An example of a simple certificate filter is: uid=${SubjectCN}. For more information, see the related Liberty Documentation.

Here is an example of an LDAP configuration with certificate filter mode enabled:

<ldapRegistry id="LDAP" realm="SampleLdapIDSRealm"
host="" port="389" ignoreCase="true"
ldapType="IBM Tivoli Directory Server" searchTimeout="8m" />

Configuring clients to authenticate via user certificates

Web browser

To configure web browsers to authenticate to applications via certificates:

  1. Import the user certificate into the browser as personal certificates.
  2. On Microsoft Windows, double-click on the user certificate and follow the steps in the wizard to import the certificate to your web browser.
  3. After the import completes, when accessing any of the CLM applications, you are redirected to the Jazz Authorization Server and then the imported certificates are listed. Select the appropriate user certificate to authenticate.
  4. To confirm, check the user name that is displayed at the top-right corner and confirm if it matches your user ID.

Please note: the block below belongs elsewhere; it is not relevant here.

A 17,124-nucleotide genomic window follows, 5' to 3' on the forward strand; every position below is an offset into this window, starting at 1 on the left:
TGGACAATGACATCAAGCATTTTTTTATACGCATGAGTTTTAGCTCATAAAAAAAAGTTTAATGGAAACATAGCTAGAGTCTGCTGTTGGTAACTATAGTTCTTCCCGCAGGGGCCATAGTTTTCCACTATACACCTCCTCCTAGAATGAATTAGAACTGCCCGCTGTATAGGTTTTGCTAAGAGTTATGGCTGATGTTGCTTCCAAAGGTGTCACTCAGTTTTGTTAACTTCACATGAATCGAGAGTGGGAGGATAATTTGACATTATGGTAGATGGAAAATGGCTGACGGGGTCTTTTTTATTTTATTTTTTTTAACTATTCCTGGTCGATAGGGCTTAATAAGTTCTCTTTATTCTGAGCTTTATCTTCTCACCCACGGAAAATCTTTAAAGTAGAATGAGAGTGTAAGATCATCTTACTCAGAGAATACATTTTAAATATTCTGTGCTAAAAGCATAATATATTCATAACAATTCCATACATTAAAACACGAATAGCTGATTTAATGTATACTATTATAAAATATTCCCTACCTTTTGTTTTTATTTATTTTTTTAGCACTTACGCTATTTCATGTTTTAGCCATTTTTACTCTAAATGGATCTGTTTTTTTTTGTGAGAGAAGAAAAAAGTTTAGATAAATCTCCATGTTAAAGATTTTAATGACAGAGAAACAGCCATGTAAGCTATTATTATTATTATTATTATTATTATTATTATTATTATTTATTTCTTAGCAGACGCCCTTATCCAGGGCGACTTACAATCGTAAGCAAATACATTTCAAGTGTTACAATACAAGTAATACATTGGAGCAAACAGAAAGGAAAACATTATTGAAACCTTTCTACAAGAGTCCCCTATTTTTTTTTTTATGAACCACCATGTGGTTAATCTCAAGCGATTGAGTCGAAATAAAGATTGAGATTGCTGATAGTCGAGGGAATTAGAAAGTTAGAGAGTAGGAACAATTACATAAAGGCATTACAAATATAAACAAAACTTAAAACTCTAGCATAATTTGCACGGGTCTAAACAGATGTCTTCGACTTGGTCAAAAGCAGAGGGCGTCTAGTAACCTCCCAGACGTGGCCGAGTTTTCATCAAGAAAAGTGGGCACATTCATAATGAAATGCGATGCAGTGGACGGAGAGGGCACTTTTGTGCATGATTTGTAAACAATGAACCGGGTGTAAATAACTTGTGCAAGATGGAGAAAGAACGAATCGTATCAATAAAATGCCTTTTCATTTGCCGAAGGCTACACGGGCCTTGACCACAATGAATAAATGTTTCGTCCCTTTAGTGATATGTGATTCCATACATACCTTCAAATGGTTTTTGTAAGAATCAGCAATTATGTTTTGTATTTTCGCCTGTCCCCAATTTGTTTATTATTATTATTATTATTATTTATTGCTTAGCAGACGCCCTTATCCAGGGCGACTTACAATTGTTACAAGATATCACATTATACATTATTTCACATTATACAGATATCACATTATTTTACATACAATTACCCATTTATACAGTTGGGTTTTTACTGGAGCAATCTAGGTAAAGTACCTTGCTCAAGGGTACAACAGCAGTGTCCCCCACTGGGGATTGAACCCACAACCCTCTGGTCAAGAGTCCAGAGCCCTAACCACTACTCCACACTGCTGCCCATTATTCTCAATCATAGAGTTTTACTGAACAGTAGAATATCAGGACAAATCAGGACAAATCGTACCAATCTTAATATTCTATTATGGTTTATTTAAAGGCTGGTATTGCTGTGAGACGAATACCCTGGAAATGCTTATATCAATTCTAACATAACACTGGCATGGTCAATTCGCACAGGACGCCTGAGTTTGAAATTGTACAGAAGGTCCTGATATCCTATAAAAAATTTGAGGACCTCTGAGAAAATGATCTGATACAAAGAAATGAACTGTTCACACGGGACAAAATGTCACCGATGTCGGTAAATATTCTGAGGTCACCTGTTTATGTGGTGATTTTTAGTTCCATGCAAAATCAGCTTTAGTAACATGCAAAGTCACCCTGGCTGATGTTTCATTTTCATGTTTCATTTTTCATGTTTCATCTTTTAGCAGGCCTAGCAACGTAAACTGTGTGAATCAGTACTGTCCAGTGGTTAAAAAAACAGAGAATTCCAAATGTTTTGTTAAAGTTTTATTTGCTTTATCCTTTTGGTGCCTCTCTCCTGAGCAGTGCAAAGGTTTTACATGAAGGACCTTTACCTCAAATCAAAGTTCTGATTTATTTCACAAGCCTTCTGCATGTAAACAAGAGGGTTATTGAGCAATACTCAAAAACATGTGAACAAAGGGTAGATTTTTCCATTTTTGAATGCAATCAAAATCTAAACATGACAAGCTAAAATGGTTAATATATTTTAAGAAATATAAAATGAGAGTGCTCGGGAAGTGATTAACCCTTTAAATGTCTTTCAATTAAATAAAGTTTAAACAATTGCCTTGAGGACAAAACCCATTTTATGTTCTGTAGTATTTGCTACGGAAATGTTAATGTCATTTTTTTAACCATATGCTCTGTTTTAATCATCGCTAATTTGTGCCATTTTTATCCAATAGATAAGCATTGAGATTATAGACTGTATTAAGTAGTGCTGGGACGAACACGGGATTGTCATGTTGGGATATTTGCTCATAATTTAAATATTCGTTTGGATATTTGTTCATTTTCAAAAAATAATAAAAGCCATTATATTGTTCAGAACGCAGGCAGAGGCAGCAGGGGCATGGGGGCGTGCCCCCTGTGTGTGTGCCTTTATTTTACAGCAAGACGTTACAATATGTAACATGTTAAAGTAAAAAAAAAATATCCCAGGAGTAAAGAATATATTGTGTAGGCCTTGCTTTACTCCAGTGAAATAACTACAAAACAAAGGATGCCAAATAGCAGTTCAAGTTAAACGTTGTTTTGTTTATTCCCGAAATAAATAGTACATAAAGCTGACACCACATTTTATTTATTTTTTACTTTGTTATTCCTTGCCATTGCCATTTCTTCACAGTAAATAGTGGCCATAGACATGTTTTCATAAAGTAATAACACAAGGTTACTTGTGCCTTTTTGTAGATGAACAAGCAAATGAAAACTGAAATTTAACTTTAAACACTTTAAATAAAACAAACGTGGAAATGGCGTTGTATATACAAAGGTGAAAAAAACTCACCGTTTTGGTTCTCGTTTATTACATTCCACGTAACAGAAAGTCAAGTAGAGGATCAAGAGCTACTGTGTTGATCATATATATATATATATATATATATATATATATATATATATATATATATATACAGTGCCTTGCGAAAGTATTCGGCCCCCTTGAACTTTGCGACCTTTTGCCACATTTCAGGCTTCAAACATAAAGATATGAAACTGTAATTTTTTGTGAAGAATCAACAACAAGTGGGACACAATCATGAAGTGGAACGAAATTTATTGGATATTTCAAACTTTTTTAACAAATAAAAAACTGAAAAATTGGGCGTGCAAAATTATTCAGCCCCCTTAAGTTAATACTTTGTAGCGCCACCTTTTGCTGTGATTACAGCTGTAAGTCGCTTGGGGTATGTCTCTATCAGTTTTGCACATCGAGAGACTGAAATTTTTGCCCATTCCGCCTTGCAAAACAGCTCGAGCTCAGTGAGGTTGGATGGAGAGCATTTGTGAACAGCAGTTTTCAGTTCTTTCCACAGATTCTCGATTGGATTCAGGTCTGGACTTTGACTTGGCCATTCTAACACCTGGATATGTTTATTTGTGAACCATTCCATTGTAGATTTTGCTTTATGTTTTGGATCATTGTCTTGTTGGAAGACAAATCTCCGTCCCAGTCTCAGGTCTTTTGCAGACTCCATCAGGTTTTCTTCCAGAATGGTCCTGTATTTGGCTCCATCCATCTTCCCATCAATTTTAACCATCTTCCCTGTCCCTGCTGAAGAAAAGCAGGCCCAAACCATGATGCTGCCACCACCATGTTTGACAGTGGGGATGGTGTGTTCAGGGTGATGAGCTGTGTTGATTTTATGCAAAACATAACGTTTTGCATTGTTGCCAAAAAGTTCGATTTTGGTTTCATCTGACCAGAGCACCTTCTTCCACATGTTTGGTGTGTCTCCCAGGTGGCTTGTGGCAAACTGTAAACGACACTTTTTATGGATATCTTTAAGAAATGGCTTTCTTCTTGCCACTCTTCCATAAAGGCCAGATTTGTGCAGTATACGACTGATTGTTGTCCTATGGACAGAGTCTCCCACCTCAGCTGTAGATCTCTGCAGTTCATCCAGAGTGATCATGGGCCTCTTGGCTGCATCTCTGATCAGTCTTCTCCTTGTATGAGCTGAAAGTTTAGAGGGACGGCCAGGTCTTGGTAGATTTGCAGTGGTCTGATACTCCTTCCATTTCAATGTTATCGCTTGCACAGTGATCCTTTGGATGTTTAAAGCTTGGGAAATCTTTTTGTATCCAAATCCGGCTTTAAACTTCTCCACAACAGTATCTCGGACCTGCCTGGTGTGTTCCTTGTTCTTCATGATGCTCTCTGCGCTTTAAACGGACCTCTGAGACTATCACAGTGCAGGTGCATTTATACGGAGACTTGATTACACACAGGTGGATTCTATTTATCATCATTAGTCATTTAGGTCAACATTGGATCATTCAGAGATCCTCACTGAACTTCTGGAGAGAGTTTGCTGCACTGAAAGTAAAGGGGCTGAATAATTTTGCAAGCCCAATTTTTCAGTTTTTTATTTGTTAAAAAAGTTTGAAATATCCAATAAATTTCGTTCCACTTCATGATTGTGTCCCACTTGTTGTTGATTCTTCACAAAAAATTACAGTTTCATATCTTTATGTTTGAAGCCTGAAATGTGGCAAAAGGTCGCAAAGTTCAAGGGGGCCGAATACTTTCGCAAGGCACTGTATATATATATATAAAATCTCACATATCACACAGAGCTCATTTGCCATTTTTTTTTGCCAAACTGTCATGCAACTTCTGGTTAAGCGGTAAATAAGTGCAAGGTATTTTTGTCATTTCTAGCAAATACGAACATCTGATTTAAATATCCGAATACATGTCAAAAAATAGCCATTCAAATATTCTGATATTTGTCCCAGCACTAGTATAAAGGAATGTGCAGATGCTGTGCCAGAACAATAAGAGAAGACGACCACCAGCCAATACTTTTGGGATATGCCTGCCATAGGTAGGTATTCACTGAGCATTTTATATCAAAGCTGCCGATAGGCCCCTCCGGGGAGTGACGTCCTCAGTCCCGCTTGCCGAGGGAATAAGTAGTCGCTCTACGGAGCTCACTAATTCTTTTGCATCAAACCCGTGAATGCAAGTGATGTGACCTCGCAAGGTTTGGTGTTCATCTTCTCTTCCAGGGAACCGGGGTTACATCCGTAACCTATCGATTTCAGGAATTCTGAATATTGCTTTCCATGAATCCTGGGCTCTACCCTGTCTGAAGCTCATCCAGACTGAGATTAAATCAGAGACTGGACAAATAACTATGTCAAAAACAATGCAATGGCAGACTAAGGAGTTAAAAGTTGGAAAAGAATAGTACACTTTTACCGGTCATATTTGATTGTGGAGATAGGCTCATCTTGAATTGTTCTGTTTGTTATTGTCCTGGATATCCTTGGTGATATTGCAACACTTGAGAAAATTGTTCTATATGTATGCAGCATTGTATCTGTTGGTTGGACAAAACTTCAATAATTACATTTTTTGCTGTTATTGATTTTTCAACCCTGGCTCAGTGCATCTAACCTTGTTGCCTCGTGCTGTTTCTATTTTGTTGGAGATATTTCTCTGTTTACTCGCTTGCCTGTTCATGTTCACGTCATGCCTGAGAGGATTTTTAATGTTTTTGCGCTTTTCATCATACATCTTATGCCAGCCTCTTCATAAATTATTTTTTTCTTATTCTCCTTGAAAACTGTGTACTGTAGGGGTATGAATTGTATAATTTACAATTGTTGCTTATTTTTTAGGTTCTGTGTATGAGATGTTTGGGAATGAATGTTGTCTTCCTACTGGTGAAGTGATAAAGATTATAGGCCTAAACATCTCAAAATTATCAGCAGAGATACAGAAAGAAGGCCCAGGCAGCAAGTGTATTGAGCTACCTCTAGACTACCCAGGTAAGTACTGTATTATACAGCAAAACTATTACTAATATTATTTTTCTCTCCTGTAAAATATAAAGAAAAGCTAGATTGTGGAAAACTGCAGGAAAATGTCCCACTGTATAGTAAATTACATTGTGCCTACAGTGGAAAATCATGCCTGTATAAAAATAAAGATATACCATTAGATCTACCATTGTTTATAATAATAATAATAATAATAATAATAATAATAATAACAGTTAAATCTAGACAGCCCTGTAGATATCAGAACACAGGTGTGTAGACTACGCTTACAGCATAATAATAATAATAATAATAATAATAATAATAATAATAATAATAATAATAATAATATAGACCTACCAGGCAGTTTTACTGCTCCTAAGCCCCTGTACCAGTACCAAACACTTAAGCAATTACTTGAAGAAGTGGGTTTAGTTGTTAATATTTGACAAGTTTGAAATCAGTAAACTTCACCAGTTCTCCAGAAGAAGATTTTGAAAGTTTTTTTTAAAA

Eclipse and Visual Studio clients

To log in to the application by using the Eclipse client or the client for Microsoft Visual Studio:

  1. Create a new repository connection and configure it to use the certificate authentication.
  2. Change authentication type to SSL certificate.
  3. Browse for the user certificate and enter the password. Click Finish to log in.

Repotools utility

The following is an example of using a user certificate and password to execute repotools commands:

> repotools-ccm.bat -backupJFSIndexes repositoryURL=
certificateFile="C:\Certs\MyCert.p12" adminPassword="MyPassword" toFile=C:\Test\

For more information

About the author

Shubjit Naik, a member of the Global Response Team, has dedicated over a decade of his time to Client Success. He specializes in the Deployment and Security aspects of the Rational solution for Collaborative Lifecycle Management (CLM). He can be contacted at